Aiming for $250M in sales, Horizon quadruples force behind gout med Krystexxa

Horizon CEO Tim Walbert

The gout drug Krystexxa has struggled under a couple of different owners in the past few years, and now, with Crealta's December agreement to sell itself to Horizon Pharma ($HZNP), it's changing hands again. But its new owners think they can ramp up peak sales significantly--and they're working on multiple strategies to help it get there.

As Horizon CEO Tim Walbert told FiercePharma during the J.P. Morgan Healthcare Conference earlier this month, the first step is to pick up where Crealta left off. Original owner Savient saw the med as a treatment for the 3 million diagnosed gout patients--and priced it accordingly. But Crealta zeroed in on a subset of the refractory gout population in the U.S.--totaling about 50,000 patients--in which the drug works best. And at that point, it hiked the price by two and a half or three times its per-vial price of what Walbert figures was $5,000 or $6,000.

The higher price alone won't get Krystexxa to where the Illinois pharma wants it to be, though; it's also beefing up its commercial efforts across the board. Horizon's 40-person rheumatology sales force will promote Krystexxa alongside corticosteroid Rayos, with a goal "for that organization to call on a much broader range of rheumatologists," ID the right patients for the therapy, and help educate doctors on its safety and efficacy, Walbert said. After they've done that, key account managers--who know the reimbursement dynamics of the rheumatology marketplace and are "deep in science"--will help secure reimbursement for the pricey therapy and teach physicians' offices how to administer it.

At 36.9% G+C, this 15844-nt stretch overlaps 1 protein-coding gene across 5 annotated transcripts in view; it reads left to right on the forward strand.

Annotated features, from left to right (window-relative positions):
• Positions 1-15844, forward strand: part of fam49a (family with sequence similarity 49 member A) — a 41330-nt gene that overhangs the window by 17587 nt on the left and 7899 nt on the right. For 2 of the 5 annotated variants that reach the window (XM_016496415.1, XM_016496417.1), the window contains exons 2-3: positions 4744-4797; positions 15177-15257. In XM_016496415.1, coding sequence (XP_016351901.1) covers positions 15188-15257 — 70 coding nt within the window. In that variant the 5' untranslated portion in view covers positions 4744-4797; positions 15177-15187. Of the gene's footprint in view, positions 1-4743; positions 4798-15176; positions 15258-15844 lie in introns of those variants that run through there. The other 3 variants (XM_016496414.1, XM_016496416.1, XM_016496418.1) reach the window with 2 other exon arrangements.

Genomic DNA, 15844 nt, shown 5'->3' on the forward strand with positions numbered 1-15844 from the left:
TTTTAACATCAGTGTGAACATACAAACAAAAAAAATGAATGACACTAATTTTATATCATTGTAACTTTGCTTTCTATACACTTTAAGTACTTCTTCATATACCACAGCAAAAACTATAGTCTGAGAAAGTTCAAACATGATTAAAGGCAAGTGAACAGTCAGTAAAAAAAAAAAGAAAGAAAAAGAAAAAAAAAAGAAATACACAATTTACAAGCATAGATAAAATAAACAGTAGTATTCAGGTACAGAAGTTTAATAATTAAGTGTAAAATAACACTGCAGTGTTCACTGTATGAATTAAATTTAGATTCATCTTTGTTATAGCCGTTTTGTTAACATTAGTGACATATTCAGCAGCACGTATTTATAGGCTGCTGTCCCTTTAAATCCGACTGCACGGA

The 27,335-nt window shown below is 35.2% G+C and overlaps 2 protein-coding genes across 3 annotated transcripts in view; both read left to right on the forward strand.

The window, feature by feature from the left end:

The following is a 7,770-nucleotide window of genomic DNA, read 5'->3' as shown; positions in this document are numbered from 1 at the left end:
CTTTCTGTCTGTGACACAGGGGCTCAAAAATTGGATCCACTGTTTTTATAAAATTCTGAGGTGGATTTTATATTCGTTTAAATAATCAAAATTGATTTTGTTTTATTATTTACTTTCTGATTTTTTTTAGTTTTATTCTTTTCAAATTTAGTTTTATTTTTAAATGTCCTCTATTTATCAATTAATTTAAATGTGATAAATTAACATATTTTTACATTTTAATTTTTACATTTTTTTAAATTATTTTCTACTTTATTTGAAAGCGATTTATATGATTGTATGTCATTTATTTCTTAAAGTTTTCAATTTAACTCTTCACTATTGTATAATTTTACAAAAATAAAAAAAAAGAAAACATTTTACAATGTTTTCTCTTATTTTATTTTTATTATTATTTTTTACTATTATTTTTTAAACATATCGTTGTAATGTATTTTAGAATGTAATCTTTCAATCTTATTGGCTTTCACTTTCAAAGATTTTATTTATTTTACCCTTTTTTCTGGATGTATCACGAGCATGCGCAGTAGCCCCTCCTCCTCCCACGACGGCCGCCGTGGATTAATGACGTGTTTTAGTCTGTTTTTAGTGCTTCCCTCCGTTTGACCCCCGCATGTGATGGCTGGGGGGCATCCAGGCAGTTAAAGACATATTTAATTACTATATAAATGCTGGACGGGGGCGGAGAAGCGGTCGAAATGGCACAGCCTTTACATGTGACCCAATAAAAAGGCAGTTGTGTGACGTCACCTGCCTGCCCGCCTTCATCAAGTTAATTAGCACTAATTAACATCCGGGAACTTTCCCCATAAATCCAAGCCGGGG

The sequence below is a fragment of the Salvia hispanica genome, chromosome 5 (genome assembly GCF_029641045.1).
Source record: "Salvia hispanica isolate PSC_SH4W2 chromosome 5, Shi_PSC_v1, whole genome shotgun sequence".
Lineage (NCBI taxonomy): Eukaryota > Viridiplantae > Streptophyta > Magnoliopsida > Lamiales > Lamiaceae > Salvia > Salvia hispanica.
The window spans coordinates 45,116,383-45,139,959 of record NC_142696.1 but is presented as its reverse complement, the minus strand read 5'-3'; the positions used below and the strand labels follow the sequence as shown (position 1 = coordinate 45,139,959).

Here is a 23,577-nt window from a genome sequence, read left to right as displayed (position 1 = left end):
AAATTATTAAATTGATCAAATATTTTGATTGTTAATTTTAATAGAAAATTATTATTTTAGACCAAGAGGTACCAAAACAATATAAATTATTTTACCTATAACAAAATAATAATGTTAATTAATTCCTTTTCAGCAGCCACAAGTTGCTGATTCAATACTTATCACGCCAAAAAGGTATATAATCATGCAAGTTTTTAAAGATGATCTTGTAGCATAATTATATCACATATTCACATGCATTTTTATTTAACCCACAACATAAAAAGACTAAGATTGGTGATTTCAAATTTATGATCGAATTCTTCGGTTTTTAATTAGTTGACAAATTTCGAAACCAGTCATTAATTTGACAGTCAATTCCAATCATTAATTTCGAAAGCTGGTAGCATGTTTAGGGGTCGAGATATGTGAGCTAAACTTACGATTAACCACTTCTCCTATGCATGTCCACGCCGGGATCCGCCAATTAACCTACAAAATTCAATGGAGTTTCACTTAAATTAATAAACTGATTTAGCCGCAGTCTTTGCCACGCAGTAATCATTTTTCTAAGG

Those key account managers now number 24, building on Crealta's tally of 15 or 16, Walbert said. And on top of that, Horizon is also fielding 10 medical liaisons, bringing its total tally of promoters over 60--quadruple where it was before.

The final pieces of the puzzle? Horizon has accelerated plans for a clinical trial to test a new dosing schedule, hoping the new approach will cut down on side effects and improve response. 

All things considered, Horizon thinks it can take peak sales up to $250 million per year, which would certainly mark a dramatic turnaround. After Savient snagged a long-awaited FDA approval in September of 2010, Krystexxa churned out only $1.4 million in the first half of 2011; by year's end, the company was grappling with $102 million in losses on just $3.1 million in revenue. Layoffs and cost-cutting efforts couldn't right the ship, forcing Savient to file bankruptcy in October 2013.

Meanwhile, there's a new product on the scene from AstraZeneca ($AZN) designed to reduce the high levels of uric acid in the blood that cause gout in the first place. In December, the FDA green-lighted the British pharma giant's Zurampic, though it includes a boxed warning concerning acute kidney failure.

Special Report: 10 top drug launch disasters - Savient - Krystexxa